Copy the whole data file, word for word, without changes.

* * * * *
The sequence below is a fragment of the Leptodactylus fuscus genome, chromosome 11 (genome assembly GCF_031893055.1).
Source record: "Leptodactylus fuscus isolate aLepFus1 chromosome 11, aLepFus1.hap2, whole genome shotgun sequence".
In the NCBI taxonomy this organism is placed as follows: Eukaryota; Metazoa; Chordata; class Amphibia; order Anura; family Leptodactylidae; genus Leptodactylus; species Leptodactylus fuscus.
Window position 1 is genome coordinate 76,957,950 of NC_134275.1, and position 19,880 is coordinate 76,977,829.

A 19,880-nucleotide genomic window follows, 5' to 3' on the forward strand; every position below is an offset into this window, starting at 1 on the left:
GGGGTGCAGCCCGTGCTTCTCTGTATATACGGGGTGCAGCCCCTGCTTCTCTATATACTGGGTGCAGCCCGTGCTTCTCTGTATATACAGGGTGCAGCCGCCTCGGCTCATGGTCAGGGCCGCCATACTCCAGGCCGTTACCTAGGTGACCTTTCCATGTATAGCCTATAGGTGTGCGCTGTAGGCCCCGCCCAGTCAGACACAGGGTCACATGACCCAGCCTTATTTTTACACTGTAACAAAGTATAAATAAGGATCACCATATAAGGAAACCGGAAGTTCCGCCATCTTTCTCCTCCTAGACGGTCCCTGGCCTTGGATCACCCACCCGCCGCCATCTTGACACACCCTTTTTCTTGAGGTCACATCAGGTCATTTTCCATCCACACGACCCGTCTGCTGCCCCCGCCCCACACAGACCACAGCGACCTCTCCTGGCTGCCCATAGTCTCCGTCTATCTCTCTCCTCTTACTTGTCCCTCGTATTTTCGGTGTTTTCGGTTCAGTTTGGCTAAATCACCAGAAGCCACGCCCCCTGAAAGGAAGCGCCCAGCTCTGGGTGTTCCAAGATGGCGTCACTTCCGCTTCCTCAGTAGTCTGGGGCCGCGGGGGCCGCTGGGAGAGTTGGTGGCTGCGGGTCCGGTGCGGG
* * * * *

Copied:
The sequence below is a fragment of the Leptodactylus fuscus genome, chromosome 11 (genome assembly GCF_031893055.1).
Source record: "Leptodactylus fuscus isolate aLepFus1 chromosome 11, aLepFus1.hap2, whole genome shotgun sequence".
In the NCBI taxonomy this organism is placed as follows: Eukaryota; Metazoa; Chordata; class Amphibia; order Anura; family Leptodactylidae; genus Leptodactylus; species Leptodactylus fuscus.
Window position 1 is genome coordinate 76,957,950 of NC_134275.1, and position 19,880 is coordinate 76,977,829.

A 19,880-nucleotide genomic window follows, 5' to 3' on the forward strand; every position below is an offset into this window, starting at 1 on the left:
GGGGTGCAGCCCGTGCTTCTCTGTATATACGGGGTGCAGCCCCTGCTTCTCTATATACTGGGTGCAGCCCGTGCTTCTCTGTATATACAGGGTGCAGCCGCCTCGGCTCATGGTCAGGGCCGCCATACTCCAGGCCGTTACCTAGGTGACCTTTCCATGTATAGCCTATAGGTGTGCGCTGTAGGCCCCGCCCAGTCAGACACAGGGTCACATGACCCAGCCTTATTTTTACACTGTAACAAAGTATAAATAAGGATCACCATATAAGGAAACCGGAAGTTCCGCCATCTTTCTCCTCCTAGACGGTCCCTGGCCTTGGATCACCCACCCGCCGCCATCTTGACACACCCTTTTTCTTGAGGTCACATCAGGTCATTTTCCATCCACACGACCCGTCTGCTGCCCCCGCCCCACACAGACCACAGCGACCTCTCCTGGCTGCCCATAGTCTCCGTCTATCTCTCTCCTCTTACTTGTCCCTCGTATTTTCGGTGTTTTCGGTTCAGTTTGGCTAAATCACCAGAAGCCACGCCCCCTGAAAGGAAGCGCCCAGCTCTGGGTGTTCCAAGATGGCGTCACTTCCGCTTCCTCAGTAGTCTGGGGCCGCGGGGGCCGCTGGGAGAGTTGGTGGCTGCGGGTCCGGTGCGGG